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Joshua David Milner, M.D., S.B.

Senior Investigator

Genetics and Pathogenesis of Allergy Section


Building 10, Room 5-3950
10 Center Drive
Bethesda, MD 20892


Research Topics

The Genetics and Pathogenesis of Allergy Section is a basic, translational, and clinical lab focused on understanding the immunology of atopic disease through patients with genetic diseases associated with atopic manifestations, patients with immune deficiency and atopy, and patients with severe atopic dermatitis. Through studies of patients and mouse models, we hope to gain better insights into the mechanisms of immunodysregulation that lead to atopic inflammatory disease.

Josh Milner and an NIAID research team have found that wet wrap therapy combined with education on long-term skin care can dramatically improve the lives of children with severe eczema.

Investigation of Defects in T-Cell Receptor Signaling and Repertoires
Weak T-cell receptor (TCR)-mediated signaling of yet-undifferentiated naïve T cells can lead to inappropriate Th2 differentiation in mouse models. Insufficient TCR diversity can lead to impaired regulation of T cells by other T cells due to insufficient TCR specificity overlap of effector and regulatory populations or due to the absence of competition between T cells leading to the inappropriate emergence of weakly signaling TCRs specific for a given antigen. Our lab is developing and applying techniques to determine whether certain human disorders of atopy may be caused by defects in TCR diversity or signaling function.

Analysis of Patients With Known Genetic Diseases Associated With Atopy
Via the study of selected genetic diseases that have allergic symptoms as an associated manifestation, we hope to derive lessons in the pathophysiology of atopy from the known affected pathways. Examples of diseases studied include the autosomal dominant hyper-immunoglobulin (IgE) syndrome due to mutations in STAT3, Wiskott-Aldrich Syndrome, adenosine deaminase (ADA)-deficiency severe combined immunodeficiency disease (SCID) associated with high IgE and others.

Search for Novel Genetic Diseases Associated With Atopy
AIU is also centrally focused on defining and understanding new genetic diseases of atopy in order to find novel pathways in the pathogenesis of allergy from these unique diseases. One example is PLCG2-associated antibody deficiency and immune dysregulation (PLAID), which we recently described. Patients with PLAID have cold urticaria, atopy, immune deficiency, and autoimmunity. Research is ongoing into the pathophysiology of PLAID and into the role of the PLCG2 and its pathway in other related disorders.


Joshua Milner graduated with an S.B. in biology from the Massachusetts Institute of Technology (MIT) in 1995 and an M.D. with distinction in immunology from the Albert Einstein College of Medicine in 2000. He was the recipient of the Pediatric Scientist Development Program Fellowship and did his fellowship in allergy and immunology at NIAID. He completed a postdoctoral fellowship with Dr. William Paul, NIAID, examining issues of mouse T-cell receptor repertoires. He was in the NIAID Clinical Research Transition Program immediately prior to being named chief of AIU as a clinical tenure-track investigator in NIAID.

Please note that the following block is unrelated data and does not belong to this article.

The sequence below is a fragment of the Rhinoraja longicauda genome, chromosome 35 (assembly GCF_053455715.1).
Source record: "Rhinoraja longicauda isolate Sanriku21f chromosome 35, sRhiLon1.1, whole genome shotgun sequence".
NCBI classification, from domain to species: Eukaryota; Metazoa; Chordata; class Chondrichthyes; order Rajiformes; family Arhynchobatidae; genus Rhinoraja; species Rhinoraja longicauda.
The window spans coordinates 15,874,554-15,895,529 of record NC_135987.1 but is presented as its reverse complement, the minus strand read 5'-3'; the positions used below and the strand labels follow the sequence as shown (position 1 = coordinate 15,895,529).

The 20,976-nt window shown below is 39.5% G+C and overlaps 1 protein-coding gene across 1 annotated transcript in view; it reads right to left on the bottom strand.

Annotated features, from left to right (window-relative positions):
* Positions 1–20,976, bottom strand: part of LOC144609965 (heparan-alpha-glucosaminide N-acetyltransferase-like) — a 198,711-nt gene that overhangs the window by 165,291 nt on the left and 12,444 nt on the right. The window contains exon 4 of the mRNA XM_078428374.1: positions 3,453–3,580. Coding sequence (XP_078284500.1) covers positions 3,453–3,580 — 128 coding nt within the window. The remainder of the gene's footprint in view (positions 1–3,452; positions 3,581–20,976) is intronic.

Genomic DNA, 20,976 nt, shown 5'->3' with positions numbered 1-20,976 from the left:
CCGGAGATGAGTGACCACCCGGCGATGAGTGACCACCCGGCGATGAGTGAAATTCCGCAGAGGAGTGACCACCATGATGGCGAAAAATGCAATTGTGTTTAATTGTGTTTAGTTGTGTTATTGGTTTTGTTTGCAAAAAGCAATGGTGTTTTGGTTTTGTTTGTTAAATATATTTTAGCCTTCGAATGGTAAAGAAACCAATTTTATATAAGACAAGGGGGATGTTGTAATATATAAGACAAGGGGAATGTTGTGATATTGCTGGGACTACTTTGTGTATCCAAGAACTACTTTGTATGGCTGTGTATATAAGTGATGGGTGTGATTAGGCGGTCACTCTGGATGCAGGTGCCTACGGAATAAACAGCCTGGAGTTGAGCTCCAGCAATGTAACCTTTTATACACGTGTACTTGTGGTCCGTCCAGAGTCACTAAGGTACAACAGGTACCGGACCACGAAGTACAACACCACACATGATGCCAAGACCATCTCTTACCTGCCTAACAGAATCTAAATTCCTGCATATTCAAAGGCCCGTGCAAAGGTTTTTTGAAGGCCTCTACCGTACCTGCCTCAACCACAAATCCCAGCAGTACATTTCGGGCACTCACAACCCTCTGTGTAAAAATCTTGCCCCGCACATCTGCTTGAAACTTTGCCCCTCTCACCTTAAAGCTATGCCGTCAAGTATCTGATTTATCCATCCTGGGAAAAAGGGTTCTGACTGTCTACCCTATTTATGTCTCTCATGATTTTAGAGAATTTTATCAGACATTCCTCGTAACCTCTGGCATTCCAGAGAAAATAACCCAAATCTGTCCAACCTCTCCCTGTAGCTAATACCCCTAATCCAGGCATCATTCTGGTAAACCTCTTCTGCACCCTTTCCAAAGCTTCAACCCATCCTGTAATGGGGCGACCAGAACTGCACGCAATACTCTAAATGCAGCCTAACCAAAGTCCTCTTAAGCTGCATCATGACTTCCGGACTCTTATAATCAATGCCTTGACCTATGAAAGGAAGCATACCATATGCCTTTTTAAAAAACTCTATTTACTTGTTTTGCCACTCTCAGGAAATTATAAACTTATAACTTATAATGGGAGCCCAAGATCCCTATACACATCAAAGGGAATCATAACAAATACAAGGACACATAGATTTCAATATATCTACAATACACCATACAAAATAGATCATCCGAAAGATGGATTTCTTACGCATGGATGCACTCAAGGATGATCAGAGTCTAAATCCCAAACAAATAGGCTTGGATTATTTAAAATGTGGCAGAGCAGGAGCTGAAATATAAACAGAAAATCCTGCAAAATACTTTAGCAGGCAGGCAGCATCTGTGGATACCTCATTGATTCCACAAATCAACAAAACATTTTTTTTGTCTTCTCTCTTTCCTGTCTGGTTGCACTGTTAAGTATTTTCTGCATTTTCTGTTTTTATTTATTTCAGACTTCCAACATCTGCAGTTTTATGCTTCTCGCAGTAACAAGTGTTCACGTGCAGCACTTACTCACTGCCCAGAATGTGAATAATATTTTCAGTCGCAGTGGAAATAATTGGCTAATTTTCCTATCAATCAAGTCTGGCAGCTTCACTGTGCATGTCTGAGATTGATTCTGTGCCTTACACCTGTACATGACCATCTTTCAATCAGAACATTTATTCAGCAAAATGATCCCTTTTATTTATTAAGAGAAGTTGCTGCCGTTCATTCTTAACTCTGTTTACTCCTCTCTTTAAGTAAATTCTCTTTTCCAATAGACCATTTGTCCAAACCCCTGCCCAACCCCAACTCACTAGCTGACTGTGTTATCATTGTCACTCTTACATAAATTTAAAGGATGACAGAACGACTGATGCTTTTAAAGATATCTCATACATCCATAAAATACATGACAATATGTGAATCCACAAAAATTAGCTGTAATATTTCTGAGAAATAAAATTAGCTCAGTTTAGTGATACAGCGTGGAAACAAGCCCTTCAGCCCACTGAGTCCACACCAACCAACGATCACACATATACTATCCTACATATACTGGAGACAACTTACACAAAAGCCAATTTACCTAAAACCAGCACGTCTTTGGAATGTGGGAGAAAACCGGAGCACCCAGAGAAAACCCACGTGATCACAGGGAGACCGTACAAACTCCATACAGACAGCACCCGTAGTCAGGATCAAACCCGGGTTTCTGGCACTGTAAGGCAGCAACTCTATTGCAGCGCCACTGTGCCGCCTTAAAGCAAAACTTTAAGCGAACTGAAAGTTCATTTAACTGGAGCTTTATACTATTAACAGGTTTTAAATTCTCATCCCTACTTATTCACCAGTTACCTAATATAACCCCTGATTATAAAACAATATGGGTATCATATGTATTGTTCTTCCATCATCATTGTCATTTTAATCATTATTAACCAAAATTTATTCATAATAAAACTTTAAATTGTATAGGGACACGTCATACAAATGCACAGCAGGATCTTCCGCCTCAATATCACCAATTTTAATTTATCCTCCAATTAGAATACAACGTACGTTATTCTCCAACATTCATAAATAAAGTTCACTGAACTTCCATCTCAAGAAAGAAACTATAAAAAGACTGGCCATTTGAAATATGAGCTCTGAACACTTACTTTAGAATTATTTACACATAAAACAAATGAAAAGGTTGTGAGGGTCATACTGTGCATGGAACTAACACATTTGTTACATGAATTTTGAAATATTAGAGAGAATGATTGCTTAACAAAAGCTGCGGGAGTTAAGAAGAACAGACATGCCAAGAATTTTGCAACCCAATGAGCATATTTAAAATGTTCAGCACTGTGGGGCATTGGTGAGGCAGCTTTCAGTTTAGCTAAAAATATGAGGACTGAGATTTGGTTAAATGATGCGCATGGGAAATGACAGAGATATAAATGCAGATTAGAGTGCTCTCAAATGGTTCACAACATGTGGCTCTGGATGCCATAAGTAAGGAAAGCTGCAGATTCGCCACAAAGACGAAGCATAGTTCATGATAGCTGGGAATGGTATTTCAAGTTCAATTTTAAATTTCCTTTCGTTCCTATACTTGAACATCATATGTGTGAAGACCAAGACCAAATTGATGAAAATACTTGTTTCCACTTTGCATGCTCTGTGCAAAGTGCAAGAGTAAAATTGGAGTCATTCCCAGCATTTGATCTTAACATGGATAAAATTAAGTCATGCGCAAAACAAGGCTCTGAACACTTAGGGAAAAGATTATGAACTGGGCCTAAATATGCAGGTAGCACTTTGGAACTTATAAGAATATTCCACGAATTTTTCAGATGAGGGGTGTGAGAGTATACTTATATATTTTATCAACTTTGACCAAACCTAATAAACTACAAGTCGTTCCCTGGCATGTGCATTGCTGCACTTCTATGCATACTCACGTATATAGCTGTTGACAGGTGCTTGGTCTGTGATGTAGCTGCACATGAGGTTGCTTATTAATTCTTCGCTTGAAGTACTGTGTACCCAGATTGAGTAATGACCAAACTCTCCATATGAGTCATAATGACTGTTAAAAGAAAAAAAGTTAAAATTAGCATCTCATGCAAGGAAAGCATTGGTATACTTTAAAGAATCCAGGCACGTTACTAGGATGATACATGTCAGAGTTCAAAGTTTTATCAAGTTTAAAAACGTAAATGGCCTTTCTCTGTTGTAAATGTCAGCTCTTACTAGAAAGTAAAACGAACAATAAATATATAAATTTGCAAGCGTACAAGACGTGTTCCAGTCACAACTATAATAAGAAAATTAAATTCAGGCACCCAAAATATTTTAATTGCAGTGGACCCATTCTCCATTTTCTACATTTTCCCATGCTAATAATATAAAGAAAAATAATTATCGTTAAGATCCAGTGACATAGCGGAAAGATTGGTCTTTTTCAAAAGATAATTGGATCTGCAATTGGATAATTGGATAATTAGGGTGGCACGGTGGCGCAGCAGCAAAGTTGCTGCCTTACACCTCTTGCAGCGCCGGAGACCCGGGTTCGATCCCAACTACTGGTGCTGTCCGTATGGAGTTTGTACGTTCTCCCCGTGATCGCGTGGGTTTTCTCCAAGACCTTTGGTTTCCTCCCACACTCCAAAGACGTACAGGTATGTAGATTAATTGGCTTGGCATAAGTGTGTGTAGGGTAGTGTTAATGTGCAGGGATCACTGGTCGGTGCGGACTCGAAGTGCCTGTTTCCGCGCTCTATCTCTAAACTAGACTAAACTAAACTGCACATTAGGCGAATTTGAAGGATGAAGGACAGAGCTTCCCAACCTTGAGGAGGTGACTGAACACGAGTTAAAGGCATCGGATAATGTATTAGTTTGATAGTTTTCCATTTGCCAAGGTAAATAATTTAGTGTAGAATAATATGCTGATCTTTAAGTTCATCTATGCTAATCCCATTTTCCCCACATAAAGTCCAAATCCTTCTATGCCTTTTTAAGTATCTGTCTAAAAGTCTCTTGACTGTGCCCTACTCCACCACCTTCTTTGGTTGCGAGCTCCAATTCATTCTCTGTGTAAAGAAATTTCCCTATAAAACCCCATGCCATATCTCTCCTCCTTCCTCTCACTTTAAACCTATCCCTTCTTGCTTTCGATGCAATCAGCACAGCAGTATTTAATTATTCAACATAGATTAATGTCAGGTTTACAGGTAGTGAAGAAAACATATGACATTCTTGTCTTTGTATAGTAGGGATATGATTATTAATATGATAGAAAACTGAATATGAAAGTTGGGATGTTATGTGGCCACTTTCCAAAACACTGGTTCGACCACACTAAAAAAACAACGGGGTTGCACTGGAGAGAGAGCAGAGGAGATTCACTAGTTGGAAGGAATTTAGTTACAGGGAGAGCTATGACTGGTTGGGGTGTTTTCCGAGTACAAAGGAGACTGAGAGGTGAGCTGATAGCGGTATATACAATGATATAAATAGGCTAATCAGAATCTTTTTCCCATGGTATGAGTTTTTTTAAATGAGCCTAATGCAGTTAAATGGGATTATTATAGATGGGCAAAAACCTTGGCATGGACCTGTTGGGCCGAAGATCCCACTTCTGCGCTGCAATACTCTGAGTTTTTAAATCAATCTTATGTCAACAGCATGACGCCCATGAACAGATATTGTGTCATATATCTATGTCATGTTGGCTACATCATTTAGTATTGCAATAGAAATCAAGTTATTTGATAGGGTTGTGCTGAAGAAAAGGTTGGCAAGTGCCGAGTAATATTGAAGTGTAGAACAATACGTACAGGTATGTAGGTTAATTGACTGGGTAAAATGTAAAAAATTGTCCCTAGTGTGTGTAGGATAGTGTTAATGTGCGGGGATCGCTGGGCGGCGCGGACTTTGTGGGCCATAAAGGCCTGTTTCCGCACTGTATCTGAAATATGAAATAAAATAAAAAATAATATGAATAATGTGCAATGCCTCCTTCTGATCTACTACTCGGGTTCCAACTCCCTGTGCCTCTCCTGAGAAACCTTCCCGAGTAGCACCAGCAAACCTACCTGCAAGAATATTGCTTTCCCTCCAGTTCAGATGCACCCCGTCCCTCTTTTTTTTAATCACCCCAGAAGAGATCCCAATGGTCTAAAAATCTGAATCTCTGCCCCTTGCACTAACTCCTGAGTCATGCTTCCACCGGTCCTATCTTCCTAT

Selected Publications

  1. Ombrello MJ, Remmers EF, Sun G, Freeman AF, Datta S, Torabi-Parizi P, Subramanian N, Bunney TD, Baxendale RW, Martins MS, Romberg N, Komarow H, Aksentijevich I, Kim HS, Ho J, Cruse G, Jung MY, Gilfillan AM, Metcalfe DD, Nelson C, O'Brien M, Wisch L, Stone K, Douek DC, Gandhi C, Wanderer AA, Lee H, Nelson SF, Shianna KV, Cirulli ET, Goldstein DB, Long EO, Moir S, Meffre E, Holland SM, Kastner DL, Katan M, Hoffman HM, Milner JD. Cold urticaria, immunodeficiency, and autoimmunity related to PLCG2 deletions. N Engl J Med. 2012;366(4):330-8.
  2. Hox V, O'Connell MP, Lyons JJ, Sackstein P, Dimaggio T, Jones N, Nelson C, Boehm M, Holland SM, Freeman AF, Tweardy DJ, Olivera A, Metcalfe DD, Milner JD. Diminution of signal transducer and activator of transcription 3 signaling inhibits vascular permeability and anaphylaxis. J Allergy Clin Immunol. 2016;138(1):187-99.
  3. Milner JD, Vogel TP, Forbes L, Ma CA, Stray-Pedersen A, Niemela JE, Lyons JJ, Engelhardt KR, Zhang Y, Topcagic N, Roberson ED, Matthews H, Verbsky JW, Dasu T, Vargas-Hernandez A, Varghese N, McClain KL, Karam LB, Nahmod K, Makedonas G, Mace EM, Sorte HS, Perminow G, Rao VK, O'Connell MP, Price S, Su HC, Butrick M, McElwee J, Hughes JD, Willet J, Swan D, Xu Y, Santibanez-Koref M, Slowik V, Dinwiddie DL, Ciaccio CE, Saunders CJ, Septer S, Kingsmore SF, White AJ, Cant AJ, Hambleton S, Cooper MA. Early-onset lymphoproliferation and autoimmunity caused by germline STAT3 gain-of-function mutations. Blood. 2015;125(4):591-9.
  4. Zhang Y, Yu X, Ichikawa M, Lyons JJ, Datta S, Lamborn IT, Jing H, Kim ES, Biancalana M, Wolfe LA, DiMaggio T, Matthews HF, Kranick SM, Stone KD, Holland SM, Reich DS, Hughes JD, Mehmet H, McElwee J, Freeman AF, Freeze HH, Su HC, Milner JD. Autosomal recessive phosphoglucomutase 3 (PGM3) mutations link glycosylation defects to atopy, immune deficiency, autoimmunity, and neurocognitive impairment. J Allergy Clin Immunol. 2014;133(5):1400-9, 1409.e1-5.
  5. Milner JD, Brenchley JM, Laurence A, Freeman AF, Hill BJ, Elias KM, Kanno Y, Spalding C, Elloumi HZ, Paulson ML, Davis J, Hsu A, Asher AI, O'Shea J, Holland SM, Paul WE, Douek DC. Impaired T(H)17 cell differentiation in subjects with autosomal dominant hyper-IgE syndrome. Nature. 2008;452(7188):773-6.
This page was last updated on July 31st, 2015